Of the division of the earldom, lordship, and manor; and
of the state of the city in the conqueror's time.
William the Bastard, commonly called the Conqueror, began
his reign in the year of our lord 1066; and because Morker Earl of
Northumberland at first resisted him, he seized on his earldom; (fn. 1) and
though he afterwards submitted, and sware fealty to him, and had his
earldom of Northumberland restored, yet he was never admitted to
our earldom after his father Algar's death, (fn. 2) but the King being possessed of it, and of the whole of this city, which belonged to it, kept
it some time in his own hands, and afterwards divided it; for in the
year 1075 he gave the earldom of Norfolk and Suffolk to Ralf de
Waiet, Waher, or Guader, (fn. 3) a Norfolk man born, son of Ralf, an Englishman, by a Welsh woman; this Ralf, while the King was in Normandy, (fn. 4) and against his command, (fn. 5) (though the Saxon Chronicle says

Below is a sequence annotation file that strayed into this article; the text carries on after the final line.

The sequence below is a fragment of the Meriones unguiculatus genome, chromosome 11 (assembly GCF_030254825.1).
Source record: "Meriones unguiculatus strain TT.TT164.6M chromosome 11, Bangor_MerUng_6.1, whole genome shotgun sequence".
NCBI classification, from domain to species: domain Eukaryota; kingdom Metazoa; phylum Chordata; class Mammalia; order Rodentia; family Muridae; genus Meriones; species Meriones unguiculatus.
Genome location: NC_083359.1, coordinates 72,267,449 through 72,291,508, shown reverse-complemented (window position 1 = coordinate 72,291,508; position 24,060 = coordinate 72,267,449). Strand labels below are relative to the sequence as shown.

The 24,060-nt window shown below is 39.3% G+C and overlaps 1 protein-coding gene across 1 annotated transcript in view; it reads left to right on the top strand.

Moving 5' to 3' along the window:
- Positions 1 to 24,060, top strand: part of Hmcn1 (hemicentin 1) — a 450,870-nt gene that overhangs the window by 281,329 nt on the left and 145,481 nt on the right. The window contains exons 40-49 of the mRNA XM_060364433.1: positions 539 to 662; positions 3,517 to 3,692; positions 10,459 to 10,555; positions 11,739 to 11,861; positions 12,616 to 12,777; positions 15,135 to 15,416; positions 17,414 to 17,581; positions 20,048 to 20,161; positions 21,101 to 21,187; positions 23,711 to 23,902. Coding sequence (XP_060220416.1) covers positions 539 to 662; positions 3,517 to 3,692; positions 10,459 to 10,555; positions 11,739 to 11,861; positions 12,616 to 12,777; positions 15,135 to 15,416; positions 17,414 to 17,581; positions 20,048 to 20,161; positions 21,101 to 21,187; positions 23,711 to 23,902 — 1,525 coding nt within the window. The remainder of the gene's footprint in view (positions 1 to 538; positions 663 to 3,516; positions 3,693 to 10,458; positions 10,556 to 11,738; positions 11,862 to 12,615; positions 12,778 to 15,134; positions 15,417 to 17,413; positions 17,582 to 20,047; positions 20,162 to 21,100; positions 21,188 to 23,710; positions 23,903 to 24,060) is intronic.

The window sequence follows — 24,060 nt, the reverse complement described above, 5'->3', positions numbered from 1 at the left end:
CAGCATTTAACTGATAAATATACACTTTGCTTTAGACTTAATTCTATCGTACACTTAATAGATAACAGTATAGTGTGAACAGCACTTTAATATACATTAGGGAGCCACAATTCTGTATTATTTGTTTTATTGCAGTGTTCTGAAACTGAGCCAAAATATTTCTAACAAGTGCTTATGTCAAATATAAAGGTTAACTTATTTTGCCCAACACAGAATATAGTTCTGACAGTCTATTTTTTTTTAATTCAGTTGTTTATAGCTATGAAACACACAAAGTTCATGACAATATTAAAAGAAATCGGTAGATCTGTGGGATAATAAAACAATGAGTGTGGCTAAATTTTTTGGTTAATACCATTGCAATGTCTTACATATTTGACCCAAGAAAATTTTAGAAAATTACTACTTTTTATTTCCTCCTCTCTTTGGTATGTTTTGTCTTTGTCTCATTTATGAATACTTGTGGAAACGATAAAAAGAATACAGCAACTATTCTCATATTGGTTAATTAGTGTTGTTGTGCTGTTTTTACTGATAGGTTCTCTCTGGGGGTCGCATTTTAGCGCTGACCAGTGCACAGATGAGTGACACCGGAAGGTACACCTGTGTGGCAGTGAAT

the contrary,) married Emma, daughter of William Fitz-Osborne, or
Osbert, sister to Roger Earl of Hereford, cousin to King William, and
celebrated his nuptials with great pomp, at the city of Norwich, (fn. 6)
Waltheof, the great Earl of Northumberland, Roger Earl of Hereford,
with many other bishops, abbots, and barons, were present at it, and
there conspired against the King; but Waltheof repenting the next
day, informed Stigand the Archbishop, who sent for the King immediately; Earl Ralf and Earl Roger continuing in their purpose,
endeavoured to raise forces in their own countries, and sent to
Denmark for more assistance; but the keepers of the castles, and
the inhabitants of their earldoms, refused to join them, upon which
he retreated to his castle at Norwich, and having committed it
to the keeping of his wife, he there took ship, and went to LittleBritain; upon this, the King besieges the castle, but the lady held it